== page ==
New metabolic mechanisms discovered that regulate the macrophage's role in immune response
A group of researchers from Washington University in St. Louis, Agios Pharmaceuticals and ITMO University has discovered new metabolic mechanisms that regulate macrophage polarization - the unique ability of these immune cells to change their specialization depending on the required task. The research opens new possibilities for the development of a new class of drugs based on controlling the metabolism of immune cells. The results were published today in the Immunity journal.
One of the key properties of macrophages is their ability to assume different states in accordance with the environmental factors. For example, resident macrophages (M0) can undergo classical activation and transform into proinflammatory macrophages (M1) that by all means seek to destroy pathogens. There exists, however, an alternative activation procedure, wherein macrophages acquire an anti-inflammatory healing function (M2). Understanding these processes is extremely important for understanding the immune system as a whole as well as for fighting autoimmune diseases.
Macrophage polarization is accompanied by changes on both transcriptional and metabolic levels. Activation significantly alters the expression of some genes and the concentration of used and produced compounds. While some aspects of activation are known, until recently, the big picture remained elusive.
To study macrophage polarization, the scientists developed the method of non-targeted analysis of metabolic changes based on data obtained from the simultaneous use of RNA sequencing and high-throughput mass spectrometry of metabolites. The researchers combined the data on the basis of the network of biochemical reactions, which allowed them to identify the most significant of the ongoing reactions.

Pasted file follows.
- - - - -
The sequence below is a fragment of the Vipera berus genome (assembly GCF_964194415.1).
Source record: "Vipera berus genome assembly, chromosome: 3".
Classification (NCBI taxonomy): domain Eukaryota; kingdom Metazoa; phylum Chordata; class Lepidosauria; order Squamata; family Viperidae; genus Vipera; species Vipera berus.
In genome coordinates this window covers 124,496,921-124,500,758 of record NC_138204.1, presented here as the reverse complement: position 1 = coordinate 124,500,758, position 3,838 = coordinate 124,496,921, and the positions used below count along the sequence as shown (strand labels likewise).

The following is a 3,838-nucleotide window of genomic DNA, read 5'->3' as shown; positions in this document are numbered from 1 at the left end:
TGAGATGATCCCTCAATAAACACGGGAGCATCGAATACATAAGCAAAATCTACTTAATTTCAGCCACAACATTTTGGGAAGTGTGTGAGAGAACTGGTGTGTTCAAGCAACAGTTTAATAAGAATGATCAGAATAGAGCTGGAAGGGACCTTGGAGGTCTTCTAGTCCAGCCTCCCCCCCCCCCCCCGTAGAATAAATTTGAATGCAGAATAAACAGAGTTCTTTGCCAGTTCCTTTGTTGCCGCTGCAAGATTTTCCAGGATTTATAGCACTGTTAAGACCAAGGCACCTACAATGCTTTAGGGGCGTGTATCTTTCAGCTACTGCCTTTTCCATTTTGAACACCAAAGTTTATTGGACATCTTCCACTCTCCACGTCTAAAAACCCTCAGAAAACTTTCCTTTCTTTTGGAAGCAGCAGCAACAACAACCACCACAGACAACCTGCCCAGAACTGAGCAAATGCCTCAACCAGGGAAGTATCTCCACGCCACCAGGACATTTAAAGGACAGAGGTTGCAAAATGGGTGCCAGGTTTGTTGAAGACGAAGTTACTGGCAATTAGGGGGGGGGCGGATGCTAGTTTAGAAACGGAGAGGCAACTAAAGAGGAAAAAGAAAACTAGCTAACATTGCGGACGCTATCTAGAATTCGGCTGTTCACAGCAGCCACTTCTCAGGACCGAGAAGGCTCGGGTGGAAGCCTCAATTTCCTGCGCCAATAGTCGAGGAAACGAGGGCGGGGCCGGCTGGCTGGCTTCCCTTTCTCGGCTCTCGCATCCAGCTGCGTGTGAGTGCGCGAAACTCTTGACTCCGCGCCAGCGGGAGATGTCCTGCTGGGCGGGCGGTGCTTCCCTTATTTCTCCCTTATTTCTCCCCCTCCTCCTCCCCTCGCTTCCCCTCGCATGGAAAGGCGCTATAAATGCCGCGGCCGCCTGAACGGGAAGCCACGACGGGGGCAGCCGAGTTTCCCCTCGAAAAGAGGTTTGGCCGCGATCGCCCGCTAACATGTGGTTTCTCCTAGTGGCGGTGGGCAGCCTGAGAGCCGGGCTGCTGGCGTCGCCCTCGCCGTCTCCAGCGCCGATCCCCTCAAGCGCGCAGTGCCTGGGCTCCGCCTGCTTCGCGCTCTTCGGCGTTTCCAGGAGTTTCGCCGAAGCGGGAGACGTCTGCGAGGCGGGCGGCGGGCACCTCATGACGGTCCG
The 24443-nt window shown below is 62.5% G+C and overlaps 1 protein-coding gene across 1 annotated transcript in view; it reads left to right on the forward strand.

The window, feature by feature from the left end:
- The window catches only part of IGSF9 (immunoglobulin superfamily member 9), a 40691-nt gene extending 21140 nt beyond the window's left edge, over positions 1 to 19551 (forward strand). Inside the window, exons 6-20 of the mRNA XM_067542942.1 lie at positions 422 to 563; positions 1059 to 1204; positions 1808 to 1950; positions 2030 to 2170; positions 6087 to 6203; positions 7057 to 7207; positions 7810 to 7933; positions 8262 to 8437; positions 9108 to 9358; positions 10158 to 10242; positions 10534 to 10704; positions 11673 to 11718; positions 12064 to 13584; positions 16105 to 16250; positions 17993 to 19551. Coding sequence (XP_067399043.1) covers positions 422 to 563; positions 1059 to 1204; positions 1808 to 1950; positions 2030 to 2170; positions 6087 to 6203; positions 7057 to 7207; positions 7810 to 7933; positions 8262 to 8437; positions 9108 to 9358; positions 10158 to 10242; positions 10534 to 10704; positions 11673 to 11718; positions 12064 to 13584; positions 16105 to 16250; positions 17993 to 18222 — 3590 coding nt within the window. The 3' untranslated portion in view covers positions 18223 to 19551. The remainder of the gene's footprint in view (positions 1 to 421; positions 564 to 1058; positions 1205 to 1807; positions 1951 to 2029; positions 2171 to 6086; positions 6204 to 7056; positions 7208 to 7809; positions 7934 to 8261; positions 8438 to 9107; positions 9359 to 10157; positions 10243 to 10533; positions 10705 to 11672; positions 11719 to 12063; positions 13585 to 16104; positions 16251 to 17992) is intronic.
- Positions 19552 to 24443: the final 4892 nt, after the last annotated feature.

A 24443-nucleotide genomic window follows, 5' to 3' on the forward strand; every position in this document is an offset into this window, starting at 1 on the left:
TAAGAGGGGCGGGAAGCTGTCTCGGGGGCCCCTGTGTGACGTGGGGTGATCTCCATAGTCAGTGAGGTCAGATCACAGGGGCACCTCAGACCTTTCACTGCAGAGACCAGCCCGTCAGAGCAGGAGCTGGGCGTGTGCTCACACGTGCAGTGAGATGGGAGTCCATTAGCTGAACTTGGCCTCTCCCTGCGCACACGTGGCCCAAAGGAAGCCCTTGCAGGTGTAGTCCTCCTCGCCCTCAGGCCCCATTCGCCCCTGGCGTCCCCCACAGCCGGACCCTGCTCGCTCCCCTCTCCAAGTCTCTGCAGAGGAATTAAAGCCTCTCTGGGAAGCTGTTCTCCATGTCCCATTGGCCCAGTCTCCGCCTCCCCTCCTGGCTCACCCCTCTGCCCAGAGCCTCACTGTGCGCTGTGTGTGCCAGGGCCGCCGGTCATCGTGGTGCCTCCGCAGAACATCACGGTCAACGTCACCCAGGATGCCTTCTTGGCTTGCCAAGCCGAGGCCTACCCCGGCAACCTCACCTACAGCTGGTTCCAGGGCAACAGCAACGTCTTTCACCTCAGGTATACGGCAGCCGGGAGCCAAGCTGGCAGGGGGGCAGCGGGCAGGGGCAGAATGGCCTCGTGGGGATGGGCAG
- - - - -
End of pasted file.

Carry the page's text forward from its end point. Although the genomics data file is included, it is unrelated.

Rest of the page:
The final set of reactions revealed unknown metabolic mechanisms associated with macrophage polarization. Based on this information, the scientists determined the most probable metabolic pathways that manifest themselves in classical and alternative activations. The pathways were confirmed using 13C - 15N isotope labeling and pharmacological inhibition experiments. One of the new mechanisms described in the work is the dependence of alternative macrophage activation on glutamine concentration in the environment, which regulates the activity of TCA cycle, and the synthesis of UDP-Glc-Nac - the compound necessary for post-translational protein modification.
"We developed a method of simultaneous analysis of metabolic and transcriptional data. The method proved to be effective and, most importantly, yielded a concrete biological result. Now we continue to improve the method and apply it to other biological tasks such as studying cancer metabolism," says Alexey Sergushichev, PhD student at Computer Technologies Department of ITMO University.
In the long run, the ability to regulate pro- and anti-inflammatory activity can lead to the creation of a new class of drugs based on controlling the metabolism of immune cells. For the first time, macrophage polarization was described in such detail and on such a scale. The work made it possible not only to reveal new regulatory mechanisms of polarization, but also identify and describe the global restructuration of metabolic pathways during polarization. The researchers hope their work will give new impetus to the investigation of pharmacological potential of polarization regulators, which also represents the next step in the collaborative work of the group.